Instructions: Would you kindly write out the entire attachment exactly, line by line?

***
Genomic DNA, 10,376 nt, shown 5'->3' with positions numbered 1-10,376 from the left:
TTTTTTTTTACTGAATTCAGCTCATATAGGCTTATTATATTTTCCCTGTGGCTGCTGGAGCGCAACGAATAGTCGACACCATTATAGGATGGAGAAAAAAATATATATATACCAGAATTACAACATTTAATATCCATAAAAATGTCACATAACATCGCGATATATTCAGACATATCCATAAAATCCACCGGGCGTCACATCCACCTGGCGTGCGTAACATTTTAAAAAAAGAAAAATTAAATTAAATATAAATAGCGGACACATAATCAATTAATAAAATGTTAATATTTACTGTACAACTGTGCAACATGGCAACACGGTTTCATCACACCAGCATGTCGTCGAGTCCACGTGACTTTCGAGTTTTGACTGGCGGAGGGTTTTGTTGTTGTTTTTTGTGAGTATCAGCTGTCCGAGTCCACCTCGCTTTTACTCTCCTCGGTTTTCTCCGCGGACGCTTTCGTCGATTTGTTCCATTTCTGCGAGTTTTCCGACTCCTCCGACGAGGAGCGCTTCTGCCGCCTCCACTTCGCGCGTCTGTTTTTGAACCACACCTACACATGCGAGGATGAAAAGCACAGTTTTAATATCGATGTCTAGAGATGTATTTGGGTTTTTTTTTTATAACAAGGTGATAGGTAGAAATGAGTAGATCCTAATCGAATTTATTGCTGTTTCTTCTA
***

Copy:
Genomic DNA, 10,376 nt, shown 5'->3' with positions numbered 1-10,376 from the left:
TTTTTTTTTACTGAATTCAGCTCATATAGGCTTATTATATTTTCCCTGTGGCTGCTGGAGCGCAACGAATAGTCGACACCATTATAGGATGGAGAAAAAAATATATATATACCAGAATTACAACATTTAATATCCATAAAAATGTCACATAACATCGCGATATATTCAGACATATCCATAAAATCCACCGGGCGTCACATCCACCTGGCGTGCGTAACATTTTAAAAAAAGAAAAATTAAATTAAATATAAATAGCGGACACATAATCAATTAATAAAATGTTAATATTTACTGTACAACTGTGCAACATGGCAACACGGTTTCATCACACCAGCATGTCGTCGAGTCCACGTGACTTTCGAGTTTTGACTGGCGGAGGGTTTTGTTGTTGTTTTTTGTGAGTATCAGCTGTCCGAGTCCACCTCGCTTTTACTCTCCTCGGTTTTCTCCGCGGACGCTTTCGTCGATTTGTTCCATTTCTGCGAGTTTTCCGACTCCTCCGACGAGGAGCGCTTCTGCCGCCTCCACTTCGCGCGTCTGTTTTTGAACCACACCTACACATGCGAGGATGAAAAGCACAGTTTTAATATCGATGTCTAGAGATGTATTTGGGTTTTTTTTTTATAACAAGGTGATAGGTAGAAATGAGTAGATCCTAATCGAATTTATTGCTGTTTCTTCTA